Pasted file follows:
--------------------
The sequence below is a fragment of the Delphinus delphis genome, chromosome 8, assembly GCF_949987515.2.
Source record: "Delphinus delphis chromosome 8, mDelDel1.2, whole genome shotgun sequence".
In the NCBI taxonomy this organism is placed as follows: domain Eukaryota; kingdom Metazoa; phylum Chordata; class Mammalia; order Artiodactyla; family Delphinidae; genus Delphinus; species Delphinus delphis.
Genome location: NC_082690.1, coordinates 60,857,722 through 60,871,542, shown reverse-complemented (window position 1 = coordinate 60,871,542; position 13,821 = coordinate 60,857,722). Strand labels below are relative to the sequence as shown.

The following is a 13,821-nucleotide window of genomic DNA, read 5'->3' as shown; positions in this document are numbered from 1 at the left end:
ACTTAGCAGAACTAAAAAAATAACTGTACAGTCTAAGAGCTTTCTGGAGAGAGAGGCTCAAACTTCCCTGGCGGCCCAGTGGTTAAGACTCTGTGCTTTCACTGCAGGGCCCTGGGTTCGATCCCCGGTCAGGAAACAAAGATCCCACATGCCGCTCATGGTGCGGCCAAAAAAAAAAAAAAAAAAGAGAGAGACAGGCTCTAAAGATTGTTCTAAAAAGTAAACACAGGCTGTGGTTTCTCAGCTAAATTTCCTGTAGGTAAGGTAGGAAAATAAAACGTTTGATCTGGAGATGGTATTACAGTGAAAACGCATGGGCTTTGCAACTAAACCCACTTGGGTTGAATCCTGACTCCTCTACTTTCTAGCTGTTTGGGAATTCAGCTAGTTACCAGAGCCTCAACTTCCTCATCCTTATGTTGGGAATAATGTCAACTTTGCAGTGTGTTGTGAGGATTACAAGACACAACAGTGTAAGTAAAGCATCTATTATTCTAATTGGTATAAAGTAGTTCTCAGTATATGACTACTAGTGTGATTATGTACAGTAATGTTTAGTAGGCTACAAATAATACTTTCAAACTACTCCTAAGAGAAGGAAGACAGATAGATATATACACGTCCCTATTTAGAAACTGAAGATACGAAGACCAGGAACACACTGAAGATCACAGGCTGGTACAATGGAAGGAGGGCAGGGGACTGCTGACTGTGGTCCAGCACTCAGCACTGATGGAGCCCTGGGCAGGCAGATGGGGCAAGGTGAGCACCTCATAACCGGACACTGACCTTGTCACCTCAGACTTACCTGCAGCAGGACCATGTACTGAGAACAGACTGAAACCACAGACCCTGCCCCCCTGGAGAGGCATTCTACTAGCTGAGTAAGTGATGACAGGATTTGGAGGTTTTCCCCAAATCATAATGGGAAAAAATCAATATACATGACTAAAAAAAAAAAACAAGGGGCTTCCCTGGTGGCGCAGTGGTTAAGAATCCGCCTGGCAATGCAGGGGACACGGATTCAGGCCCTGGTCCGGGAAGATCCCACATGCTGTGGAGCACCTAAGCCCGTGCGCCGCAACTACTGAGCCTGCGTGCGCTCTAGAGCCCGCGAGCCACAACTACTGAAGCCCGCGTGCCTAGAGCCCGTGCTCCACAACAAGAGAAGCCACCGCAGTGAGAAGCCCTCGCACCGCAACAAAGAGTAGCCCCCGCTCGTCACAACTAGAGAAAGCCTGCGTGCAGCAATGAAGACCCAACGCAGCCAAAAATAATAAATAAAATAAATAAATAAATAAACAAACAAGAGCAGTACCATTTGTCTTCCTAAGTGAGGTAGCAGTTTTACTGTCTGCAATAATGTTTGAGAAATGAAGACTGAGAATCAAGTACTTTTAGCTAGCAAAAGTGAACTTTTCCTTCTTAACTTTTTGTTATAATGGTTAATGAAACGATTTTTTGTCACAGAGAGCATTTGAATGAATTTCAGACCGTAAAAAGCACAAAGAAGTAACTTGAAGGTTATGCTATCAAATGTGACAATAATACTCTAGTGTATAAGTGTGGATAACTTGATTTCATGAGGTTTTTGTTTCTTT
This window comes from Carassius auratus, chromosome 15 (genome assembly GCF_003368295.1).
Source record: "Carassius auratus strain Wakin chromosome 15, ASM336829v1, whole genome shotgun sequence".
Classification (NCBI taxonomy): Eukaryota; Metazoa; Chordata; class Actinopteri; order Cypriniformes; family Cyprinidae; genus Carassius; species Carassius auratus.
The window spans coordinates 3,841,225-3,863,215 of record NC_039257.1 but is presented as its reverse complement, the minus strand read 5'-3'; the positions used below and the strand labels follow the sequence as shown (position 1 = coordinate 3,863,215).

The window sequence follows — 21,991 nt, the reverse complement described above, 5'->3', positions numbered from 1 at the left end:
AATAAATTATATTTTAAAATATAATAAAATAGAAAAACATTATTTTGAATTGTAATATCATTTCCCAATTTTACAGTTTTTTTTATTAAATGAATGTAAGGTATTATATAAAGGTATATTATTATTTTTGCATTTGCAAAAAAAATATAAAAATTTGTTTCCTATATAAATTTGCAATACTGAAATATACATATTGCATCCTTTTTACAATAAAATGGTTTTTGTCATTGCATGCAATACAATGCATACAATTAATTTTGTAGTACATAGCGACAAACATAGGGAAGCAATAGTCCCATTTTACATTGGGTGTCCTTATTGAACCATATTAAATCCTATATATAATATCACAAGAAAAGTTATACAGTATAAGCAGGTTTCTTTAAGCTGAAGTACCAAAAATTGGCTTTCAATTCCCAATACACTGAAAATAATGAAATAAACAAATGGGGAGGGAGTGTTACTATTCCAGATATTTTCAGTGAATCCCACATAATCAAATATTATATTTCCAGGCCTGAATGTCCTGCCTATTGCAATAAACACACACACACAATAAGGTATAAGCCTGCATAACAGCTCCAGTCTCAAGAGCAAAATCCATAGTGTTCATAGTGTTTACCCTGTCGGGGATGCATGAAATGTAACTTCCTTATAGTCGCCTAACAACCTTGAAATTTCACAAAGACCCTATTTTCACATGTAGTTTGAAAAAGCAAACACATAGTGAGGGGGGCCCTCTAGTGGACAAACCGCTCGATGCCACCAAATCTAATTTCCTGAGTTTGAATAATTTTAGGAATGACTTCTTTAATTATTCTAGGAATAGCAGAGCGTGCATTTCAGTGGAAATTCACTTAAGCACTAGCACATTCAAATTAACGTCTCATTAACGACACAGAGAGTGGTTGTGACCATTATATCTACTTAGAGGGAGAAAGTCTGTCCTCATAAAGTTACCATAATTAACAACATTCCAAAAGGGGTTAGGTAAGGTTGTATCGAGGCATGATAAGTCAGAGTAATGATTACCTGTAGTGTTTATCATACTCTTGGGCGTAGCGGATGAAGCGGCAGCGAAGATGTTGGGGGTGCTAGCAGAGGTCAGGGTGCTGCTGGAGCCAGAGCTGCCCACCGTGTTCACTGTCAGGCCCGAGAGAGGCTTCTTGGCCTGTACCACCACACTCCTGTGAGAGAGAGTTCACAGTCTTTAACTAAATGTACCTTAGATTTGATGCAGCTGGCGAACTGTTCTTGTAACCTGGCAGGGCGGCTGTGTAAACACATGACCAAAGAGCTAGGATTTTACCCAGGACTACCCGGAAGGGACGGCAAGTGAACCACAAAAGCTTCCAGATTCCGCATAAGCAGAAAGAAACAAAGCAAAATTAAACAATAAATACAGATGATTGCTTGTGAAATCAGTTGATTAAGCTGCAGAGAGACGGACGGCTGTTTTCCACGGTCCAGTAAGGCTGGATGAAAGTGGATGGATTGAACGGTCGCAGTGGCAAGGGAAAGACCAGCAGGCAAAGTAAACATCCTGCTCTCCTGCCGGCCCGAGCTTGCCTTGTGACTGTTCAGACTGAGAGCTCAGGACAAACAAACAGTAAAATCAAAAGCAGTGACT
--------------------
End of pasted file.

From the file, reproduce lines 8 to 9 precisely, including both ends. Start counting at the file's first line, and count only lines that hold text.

Source record: "Carassius auratus strain Wakin chromosome 15, ASM336829v1, whole genome shotgun sequence".
Classification (NCBI taxonomy): Eukaryota; Metazoa; Chordata; class Actinopteri; order Cypriniformes; family Cyprinidae; genus Carassius; species Carassius auratus.